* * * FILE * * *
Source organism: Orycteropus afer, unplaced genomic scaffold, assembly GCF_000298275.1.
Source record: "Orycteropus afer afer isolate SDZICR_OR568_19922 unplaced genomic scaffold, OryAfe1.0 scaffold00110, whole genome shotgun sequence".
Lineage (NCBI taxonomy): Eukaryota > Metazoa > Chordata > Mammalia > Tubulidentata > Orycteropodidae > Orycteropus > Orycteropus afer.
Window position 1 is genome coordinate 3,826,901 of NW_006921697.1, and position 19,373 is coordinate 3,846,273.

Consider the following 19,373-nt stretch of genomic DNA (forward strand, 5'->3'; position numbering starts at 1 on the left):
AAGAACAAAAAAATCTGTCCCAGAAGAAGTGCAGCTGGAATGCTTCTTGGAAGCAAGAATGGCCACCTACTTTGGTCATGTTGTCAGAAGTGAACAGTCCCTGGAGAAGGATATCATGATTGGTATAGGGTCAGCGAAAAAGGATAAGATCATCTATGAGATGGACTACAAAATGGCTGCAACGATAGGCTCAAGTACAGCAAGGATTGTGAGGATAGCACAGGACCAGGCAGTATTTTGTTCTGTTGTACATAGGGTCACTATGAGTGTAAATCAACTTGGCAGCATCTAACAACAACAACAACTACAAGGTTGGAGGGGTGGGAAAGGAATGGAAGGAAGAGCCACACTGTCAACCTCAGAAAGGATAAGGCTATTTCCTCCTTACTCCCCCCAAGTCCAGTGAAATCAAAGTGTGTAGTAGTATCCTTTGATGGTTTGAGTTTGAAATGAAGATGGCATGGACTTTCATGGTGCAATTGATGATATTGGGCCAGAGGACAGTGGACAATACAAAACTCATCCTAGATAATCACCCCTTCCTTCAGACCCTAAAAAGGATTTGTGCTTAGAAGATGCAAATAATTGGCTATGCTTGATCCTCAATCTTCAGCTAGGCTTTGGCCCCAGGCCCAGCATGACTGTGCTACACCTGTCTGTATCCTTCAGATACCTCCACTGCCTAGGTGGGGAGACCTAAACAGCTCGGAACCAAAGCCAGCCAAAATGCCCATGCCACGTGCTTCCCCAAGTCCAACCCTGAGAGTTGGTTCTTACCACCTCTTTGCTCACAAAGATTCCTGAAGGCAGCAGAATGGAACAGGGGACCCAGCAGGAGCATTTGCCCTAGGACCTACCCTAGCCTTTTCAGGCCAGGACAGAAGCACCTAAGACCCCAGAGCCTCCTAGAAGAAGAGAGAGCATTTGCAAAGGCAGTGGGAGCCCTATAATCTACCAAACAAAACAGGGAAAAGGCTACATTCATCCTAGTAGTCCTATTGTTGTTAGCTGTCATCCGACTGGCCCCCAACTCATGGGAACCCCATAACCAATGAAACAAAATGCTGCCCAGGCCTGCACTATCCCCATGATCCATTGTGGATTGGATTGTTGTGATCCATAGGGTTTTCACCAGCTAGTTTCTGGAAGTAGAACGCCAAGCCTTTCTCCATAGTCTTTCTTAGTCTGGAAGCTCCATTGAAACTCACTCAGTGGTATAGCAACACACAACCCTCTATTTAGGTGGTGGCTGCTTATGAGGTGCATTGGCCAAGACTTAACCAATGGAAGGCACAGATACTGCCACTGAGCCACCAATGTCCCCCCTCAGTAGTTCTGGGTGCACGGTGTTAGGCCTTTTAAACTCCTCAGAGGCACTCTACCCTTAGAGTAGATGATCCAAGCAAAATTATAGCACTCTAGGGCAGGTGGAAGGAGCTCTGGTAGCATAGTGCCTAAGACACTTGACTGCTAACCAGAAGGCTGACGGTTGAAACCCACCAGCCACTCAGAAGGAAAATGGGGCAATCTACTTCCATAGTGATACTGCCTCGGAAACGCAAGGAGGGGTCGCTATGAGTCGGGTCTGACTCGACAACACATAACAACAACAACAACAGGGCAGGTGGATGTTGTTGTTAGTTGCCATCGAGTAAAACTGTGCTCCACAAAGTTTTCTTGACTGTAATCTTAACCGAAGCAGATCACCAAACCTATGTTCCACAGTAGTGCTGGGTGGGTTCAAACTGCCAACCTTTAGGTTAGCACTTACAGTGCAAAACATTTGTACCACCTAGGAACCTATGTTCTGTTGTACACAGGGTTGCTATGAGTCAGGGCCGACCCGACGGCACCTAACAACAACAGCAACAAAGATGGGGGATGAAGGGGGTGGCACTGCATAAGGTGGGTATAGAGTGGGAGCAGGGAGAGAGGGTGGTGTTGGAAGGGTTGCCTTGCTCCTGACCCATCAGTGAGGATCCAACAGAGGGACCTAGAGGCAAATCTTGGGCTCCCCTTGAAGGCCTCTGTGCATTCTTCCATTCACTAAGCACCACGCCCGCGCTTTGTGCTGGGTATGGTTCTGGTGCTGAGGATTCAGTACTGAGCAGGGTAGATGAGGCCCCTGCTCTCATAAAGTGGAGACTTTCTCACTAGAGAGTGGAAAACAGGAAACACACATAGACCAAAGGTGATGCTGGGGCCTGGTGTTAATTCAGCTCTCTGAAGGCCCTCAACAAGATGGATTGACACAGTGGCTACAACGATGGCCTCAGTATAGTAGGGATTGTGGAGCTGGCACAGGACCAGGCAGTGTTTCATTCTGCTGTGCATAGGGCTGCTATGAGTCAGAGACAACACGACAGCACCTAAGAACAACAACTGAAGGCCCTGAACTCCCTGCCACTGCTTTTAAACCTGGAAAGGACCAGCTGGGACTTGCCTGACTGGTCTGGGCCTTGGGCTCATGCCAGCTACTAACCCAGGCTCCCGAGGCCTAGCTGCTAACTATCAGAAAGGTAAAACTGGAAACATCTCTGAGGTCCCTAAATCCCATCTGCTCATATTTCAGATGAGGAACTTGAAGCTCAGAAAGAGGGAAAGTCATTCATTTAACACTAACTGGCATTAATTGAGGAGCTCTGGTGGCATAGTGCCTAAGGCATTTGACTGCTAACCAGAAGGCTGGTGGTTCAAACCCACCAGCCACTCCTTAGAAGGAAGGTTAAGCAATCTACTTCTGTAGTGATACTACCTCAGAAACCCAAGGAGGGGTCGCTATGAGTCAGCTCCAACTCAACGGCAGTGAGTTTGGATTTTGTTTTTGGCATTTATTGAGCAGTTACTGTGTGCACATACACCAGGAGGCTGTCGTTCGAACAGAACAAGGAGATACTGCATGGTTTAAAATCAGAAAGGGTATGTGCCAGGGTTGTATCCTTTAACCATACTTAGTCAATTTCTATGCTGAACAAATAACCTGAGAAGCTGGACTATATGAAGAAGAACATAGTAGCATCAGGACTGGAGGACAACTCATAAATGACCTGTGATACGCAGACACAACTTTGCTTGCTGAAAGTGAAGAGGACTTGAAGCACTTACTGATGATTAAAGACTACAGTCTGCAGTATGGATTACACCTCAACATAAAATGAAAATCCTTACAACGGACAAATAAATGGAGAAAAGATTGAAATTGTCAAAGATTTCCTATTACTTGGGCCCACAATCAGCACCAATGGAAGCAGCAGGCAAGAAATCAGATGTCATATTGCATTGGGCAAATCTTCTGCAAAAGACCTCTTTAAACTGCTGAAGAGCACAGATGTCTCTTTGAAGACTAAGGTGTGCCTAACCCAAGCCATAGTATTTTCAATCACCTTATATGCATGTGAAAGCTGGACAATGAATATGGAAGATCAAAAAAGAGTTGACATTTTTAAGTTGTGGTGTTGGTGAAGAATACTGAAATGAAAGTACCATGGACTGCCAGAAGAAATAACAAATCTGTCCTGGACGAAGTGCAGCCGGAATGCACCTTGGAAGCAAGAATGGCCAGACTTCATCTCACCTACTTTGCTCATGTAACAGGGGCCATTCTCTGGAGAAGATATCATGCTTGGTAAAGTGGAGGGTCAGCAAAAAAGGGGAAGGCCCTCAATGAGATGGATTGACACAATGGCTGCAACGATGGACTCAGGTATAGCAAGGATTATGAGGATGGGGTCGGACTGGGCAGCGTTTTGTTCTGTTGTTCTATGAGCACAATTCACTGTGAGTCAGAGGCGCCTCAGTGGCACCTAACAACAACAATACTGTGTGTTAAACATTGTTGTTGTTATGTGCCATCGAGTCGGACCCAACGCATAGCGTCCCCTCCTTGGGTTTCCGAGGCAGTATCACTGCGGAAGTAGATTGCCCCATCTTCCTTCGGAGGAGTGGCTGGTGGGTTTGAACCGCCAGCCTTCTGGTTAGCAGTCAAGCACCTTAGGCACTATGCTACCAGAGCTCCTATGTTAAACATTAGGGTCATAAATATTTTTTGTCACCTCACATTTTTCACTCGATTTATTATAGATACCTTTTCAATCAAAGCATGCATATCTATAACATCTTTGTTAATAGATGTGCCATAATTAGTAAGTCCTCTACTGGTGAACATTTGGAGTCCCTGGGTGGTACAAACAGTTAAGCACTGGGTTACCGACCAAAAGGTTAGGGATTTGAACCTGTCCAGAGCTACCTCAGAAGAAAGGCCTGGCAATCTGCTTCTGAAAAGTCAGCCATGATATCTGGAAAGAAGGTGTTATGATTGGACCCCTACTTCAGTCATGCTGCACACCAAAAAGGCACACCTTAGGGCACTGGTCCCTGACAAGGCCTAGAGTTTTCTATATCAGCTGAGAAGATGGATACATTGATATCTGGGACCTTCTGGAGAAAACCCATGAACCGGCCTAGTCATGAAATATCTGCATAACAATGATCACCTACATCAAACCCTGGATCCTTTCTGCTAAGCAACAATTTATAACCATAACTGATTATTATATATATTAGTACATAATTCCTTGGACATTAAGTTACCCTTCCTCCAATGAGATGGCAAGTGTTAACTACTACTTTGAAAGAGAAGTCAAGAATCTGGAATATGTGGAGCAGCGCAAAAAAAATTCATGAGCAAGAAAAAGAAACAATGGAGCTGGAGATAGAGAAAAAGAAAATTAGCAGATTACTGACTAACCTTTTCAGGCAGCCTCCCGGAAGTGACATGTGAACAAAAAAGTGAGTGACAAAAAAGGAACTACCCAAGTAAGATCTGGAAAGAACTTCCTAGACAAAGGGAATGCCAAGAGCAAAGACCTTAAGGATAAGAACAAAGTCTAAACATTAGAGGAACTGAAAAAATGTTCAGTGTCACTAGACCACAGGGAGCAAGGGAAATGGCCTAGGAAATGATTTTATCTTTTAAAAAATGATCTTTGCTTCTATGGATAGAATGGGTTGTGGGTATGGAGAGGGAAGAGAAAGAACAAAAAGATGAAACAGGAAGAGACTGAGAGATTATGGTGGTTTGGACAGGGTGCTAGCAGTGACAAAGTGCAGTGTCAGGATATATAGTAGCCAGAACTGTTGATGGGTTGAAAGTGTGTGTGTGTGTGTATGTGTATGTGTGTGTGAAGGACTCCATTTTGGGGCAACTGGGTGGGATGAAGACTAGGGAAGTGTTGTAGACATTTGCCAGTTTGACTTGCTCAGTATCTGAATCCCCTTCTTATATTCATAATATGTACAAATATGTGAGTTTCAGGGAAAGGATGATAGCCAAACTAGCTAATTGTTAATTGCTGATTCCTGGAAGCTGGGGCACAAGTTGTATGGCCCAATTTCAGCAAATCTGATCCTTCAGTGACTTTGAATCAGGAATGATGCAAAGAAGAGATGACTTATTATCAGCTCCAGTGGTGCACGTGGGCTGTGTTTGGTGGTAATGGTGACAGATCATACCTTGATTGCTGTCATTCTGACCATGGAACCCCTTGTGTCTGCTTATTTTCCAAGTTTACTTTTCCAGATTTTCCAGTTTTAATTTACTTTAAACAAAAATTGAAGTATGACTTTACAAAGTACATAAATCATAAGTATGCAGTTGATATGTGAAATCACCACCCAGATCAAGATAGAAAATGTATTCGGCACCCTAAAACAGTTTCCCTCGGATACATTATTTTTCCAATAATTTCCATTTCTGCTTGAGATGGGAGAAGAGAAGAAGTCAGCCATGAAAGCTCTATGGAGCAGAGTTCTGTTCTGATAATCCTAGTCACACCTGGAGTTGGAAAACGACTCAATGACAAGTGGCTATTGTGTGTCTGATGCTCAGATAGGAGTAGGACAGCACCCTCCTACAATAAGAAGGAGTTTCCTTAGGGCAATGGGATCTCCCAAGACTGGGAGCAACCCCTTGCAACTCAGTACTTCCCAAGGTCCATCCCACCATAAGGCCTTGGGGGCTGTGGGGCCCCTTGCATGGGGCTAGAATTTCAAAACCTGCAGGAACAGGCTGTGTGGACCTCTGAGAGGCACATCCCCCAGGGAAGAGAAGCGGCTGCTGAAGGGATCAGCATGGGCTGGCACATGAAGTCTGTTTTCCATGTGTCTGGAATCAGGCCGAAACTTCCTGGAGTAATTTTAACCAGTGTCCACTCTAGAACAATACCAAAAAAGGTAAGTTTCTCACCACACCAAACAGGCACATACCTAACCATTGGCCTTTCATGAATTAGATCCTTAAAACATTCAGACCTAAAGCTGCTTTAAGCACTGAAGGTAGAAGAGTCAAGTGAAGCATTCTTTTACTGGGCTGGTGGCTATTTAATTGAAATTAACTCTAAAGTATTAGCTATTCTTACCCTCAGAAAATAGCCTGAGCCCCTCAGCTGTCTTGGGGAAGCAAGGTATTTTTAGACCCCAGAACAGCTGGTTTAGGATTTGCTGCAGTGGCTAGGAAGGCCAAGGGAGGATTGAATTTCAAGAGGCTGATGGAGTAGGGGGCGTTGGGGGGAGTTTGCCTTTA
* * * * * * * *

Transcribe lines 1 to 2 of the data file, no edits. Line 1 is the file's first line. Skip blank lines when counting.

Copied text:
Source organism: Orycteropus afer, unplaced genomic scaffold, assembly GCF_000298275.1.
Source record: "Orycteropus afer afer isolate SDZICR_OR568_19922 unplaced genomic scaffold, OryAfe1.0 scaffold00110, whole genome shotgun sequence".